Q & A for ACM Tech Talk

Florian W asks: Really exciting topic! Thank you. I wonder what are the differences and similarities of the paradigm of “concepts” and “aspect-oriented programming”? (or are there none?)

Thank you for your kind comments.

This could make an interesting research project! Concepts usually embody what AOP calls “cross cutting” behavior, and you can think of the concept composition mechanism as similar to the mechanisms (such as join points) that AOP uses. Perhaps one key difference is that in AOP you typically have a base system and then a collection of aspects; in a concept-oriented system it’s all concepts. So the concept approach is akin to designing a system as a collection of free-standing aspects that then get joined together. Also not sure if AOP emphasizes the opportunity to reuse aspects across systems?

Orlando M asks: How to make the notion of purpose available not only to users and designers, but to all stakeholders involved in a piece of software?

Not sure exactly what the question is here. Concept purposes can be helpful in identifying the motivations and needs of different stakeholders; in some cases, a concept may serve one kind of stakeholder well and not another. So different stakeholders should be given the opportunity to identify their own purposes.

Stephen S asks: What do think of Michael Jackson Problem frame in dealing with software problems? [Similar question from Ignacio T]

Problem frames were a major source of inspiration for concepts. My operational principle was inspired in part by how the “frame concern” is expressed as a scenario that circles around all the domains. Like concepts, problem frames help you clarify the essential structure of the problem without getting involved in implementation issues. One key respect in which problem frames are important is recognizing the way in which a machine interacts with its environment (peripherals, other users and operators, the physical world) and how the essential requirements are fulfilled in combination with the environment. This is an aspect of concept design which has not yet been properly developed, because I have concentrated primarily on apps rather than cyber physical systems, and in which I expect problem frames to be very helpful.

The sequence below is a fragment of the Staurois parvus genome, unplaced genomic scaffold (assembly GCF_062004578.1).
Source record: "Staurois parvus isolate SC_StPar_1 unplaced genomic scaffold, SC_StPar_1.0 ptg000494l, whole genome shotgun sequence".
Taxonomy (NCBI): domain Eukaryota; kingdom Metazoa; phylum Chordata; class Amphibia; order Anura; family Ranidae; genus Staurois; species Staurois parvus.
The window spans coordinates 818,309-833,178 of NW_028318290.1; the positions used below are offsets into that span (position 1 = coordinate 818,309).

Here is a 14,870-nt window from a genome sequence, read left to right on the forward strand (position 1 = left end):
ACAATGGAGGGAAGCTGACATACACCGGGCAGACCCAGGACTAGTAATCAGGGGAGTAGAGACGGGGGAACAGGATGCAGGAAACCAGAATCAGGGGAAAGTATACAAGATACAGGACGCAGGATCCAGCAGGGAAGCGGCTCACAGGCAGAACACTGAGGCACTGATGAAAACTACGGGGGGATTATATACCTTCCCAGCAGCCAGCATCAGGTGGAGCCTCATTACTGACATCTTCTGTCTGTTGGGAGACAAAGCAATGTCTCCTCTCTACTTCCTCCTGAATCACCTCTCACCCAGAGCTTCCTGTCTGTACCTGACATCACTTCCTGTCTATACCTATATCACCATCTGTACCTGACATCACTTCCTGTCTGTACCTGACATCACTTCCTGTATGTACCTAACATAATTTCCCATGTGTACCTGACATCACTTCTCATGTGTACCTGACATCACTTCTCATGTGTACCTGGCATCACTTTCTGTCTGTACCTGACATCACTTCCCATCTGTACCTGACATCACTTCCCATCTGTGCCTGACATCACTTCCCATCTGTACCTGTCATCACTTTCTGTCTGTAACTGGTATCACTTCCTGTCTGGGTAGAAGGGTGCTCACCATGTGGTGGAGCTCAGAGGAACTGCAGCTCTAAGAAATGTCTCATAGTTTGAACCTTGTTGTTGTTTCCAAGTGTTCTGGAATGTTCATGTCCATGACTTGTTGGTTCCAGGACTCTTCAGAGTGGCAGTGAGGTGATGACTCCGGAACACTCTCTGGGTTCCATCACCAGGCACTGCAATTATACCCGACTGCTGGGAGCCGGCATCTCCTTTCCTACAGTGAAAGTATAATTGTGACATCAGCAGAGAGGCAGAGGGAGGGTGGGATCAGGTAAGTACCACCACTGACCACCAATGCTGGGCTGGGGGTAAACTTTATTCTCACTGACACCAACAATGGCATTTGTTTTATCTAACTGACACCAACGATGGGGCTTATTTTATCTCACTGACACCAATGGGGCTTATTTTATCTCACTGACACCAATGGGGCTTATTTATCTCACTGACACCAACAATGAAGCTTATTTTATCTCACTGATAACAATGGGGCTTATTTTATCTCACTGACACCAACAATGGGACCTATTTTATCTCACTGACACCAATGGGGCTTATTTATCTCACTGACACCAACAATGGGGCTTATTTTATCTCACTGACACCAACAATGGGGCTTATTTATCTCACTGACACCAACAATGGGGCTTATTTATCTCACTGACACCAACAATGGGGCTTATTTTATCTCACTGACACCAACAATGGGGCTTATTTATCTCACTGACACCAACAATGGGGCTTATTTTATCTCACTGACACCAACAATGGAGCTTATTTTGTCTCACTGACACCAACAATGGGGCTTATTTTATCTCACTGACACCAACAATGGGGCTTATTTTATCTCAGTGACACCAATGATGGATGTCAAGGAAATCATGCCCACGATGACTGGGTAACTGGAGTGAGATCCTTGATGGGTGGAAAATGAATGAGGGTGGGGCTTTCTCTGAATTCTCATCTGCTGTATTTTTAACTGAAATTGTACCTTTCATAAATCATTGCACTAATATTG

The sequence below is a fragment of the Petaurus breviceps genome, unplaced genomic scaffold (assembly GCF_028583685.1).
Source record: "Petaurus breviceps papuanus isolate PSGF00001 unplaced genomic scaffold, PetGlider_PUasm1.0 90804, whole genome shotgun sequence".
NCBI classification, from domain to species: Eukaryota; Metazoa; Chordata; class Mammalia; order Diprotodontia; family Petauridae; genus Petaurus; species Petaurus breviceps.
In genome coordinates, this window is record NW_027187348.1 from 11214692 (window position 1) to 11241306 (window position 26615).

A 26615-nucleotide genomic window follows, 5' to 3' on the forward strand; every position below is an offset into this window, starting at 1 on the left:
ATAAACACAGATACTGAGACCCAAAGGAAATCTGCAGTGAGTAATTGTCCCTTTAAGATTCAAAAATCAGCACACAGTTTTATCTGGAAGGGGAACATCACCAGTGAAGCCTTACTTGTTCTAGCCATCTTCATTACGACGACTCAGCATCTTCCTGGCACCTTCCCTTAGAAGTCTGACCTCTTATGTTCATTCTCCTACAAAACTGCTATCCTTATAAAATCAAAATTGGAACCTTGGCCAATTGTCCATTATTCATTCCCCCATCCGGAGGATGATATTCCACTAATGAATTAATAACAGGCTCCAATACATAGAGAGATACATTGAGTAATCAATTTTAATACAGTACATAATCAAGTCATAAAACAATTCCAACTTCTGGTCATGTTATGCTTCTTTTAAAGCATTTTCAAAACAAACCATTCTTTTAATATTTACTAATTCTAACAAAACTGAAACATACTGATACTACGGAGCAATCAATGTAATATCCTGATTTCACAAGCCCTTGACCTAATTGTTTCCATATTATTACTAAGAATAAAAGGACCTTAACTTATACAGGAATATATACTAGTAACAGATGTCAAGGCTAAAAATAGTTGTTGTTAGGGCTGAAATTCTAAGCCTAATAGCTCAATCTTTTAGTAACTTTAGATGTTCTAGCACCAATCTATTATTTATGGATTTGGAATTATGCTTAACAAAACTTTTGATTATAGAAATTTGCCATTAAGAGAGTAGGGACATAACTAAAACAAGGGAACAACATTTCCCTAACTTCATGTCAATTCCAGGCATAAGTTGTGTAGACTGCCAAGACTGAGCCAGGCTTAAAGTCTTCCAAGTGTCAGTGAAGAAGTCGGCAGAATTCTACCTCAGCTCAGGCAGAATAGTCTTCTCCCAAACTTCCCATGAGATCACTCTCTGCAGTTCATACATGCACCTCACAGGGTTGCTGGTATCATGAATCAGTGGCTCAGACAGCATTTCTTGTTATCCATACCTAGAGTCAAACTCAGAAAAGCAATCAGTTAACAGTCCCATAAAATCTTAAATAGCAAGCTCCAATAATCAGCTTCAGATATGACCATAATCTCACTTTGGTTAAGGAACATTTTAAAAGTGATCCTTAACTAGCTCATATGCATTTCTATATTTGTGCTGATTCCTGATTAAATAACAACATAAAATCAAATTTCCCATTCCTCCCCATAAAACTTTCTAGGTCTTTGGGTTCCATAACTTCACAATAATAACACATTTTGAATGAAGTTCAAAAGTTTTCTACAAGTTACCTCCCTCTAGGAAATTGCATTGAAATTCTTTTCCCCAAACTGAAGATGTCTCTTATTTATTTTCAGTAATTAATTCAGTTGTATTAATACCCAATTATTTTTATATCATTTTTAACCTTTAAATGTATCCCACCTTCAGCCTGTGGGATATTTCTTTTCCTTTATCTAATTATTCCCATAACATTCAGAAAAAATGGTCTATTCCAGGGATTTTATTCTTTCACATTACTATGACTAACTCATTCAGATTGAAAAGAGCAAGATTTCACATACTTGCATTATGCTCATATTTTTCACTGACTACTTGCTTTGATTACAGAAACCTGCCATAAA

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Wilhelm F asks: Where can I learn more about the concept of synchronization as used in this talk?

There’s a chapter on it in my book, with many examples, and the end notes include a fuller explanation of the semantics.

Amruth K asks: Wouldn’t exposing the concept model underlying software expose the IP of the software? How do we protect IP while making concept model obvious to the user?

I think that’s inevitable. If the user is to understand how to use the software, they’re going to have to have a conceptual model of it. In some cases, the concept may be a weak one that hides aspects of behavior that the developer wants to keep secret. In Facebook, eg, the Upvote concept is more complicated than I implied, because the ranking of posts in your timeline is not simply determined by upvotes, but rather by many opaque factors. This weakens the value of the concept, because it means the user has very little control over it, and little understanding of what to expect.

Alfredo C asks: Aren’t the practical lessons meant for people in charge of making specifications (i.e specifiers or analysts rather than designers?

The people who make the specs (that is, decide what the system or app is going to do, and what its functions should be) are designers. My view (which is inspired by Mitchell Kapor’s Software Design Manifesto) is that we need a new role of a software designer who shapes the product, bridging between technical design and understanding the user. In other fields, such roles are well established: the architect in the design of buildings, for example. In software, we have fragmented the role to our detriment.


Steven F asks: What approaches do you suggest for “user education” - particularly when ambiguity in design/implementation impacts safety critical issues - such as behavior of the 737 Max.